Wozniak and AOS Message #10 Posted by Palmer O. Hanson, Jr. on 12 May 2006, 3:33 a.m., in response to message #4 by Andy Morales
Go to www.woz.org/letters/general/57.html and read to the end to find the following discussion of AOS by Wozniak:
"... At Hewlett Packard we were so proud that our calculators, the first scientific ones ever, were years ahead of competition. They used postfix partly because the least logic or ROM chips were quite expensive back then. It would have taken extra keys and an infix to postfix translator to use infix. Also, a larger and more expensive desktop HP machine from the division in Colorado Springs used postfix, for the same reasons. The HP35 was an attempt to miniaturize this machine.
Our marketing department had a card with a monstrous formula to demonstrate how powerful our calculators were and what postfix calculation was capable of. They challenged people to solve it on a slide rule the normal way. Well, we could all solve it on our HP calculators but it took a few tries to get the steps accurate enough, there were so many of them.
Finally Texas Instruments introduced an infix 'algebraic entry' scientific calculator. The first one showed up in our lab one day. We were all poohpoohing it and laughing at the arithmetic entry as being too weak for engineers. Someone pulled out our big formula challenge and we all laughed, sure that nobody could ever do it with the TI calculator. A challenge went up for someone to try. After a short silence I said that I'd try.
Well I started staring at the formula and looking at the keys and trying to decide which steps to calculate first, as you would do with an HP calculator. I finally realized that I'd never be able to solve the formula this way. With my fellow engineers watching I was very self conscious but I wanted to succeed. I managed to let go of my thinking and then came up with a very amazing concept. I just copied the formula from left to right! This was such an incredible concept that I pressed the keys as fast as I could on the TI calculator, risking a wrong press but impressing my colleagues. I had to guess whether this calculator used the square root button as prefix or postfix but I guessed right and got the proper answer the first time.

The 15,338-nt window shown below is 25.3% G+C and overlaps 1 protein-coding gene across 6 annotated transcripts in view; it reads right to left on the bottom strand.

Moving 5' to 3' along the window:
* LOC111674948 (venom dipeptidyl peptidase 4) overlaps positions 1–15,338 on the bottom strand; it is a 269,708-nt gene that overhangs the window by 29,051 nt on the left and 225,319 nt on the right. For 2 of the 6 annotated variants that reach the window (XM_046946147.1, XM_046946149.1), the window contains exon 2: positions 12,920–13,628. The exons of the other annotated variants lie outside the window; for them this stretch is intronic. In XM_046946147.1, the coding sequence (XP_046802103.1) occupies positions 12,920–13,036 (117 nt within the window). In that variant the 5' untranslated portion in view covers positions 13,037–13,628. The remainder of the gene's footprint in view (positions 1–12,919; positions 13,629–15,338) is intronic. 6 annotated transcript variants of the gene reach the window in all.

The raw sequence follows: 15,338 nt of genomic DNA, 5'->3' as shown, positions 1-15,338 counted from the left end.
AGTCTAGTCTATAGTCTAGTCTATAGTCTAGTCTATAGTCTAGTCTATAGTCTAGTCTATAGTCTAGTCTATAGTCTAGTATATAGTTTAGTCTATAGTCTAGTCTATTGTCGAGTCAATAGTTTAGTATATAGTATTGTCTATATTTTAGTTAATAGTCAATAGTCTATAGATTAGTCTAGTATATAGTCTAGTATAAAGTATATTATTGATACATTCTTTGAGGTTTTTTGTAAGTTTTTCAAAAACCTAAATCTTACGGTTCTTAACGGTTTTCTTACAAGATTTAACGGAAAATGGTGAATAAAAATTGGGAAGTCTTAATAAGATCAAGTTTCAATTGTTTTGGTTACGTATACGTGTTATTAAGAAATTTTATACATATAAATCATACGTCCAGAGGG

My colleagues couldn't believe it. I told them that you just copy the formula from left to right but not one of them could see through their postfix fog. After all, these were the calculator experts of the world. They are well accustomed to thinking ahead and analyzing an expression to come up with the order of steps to take on an HP postfix calculator, and they had to remember which subexpressions were in what order on the calculator's stack. None of them could do what I had done, forget that they have to be smart."
Actually, one really can't do exactly what Wozniak says with the old AOS machines; for example, one can't enter the square root command and follow it with the rest of the equation. Rather, the square root command has to follow the completion of the work under the square root sign in the equation. Also, AOS didn't offer implied multiplication. One gets much closer to the scenario he described once EOS came along in the TI68, the TI graphic calculators and the Casio fx7000G.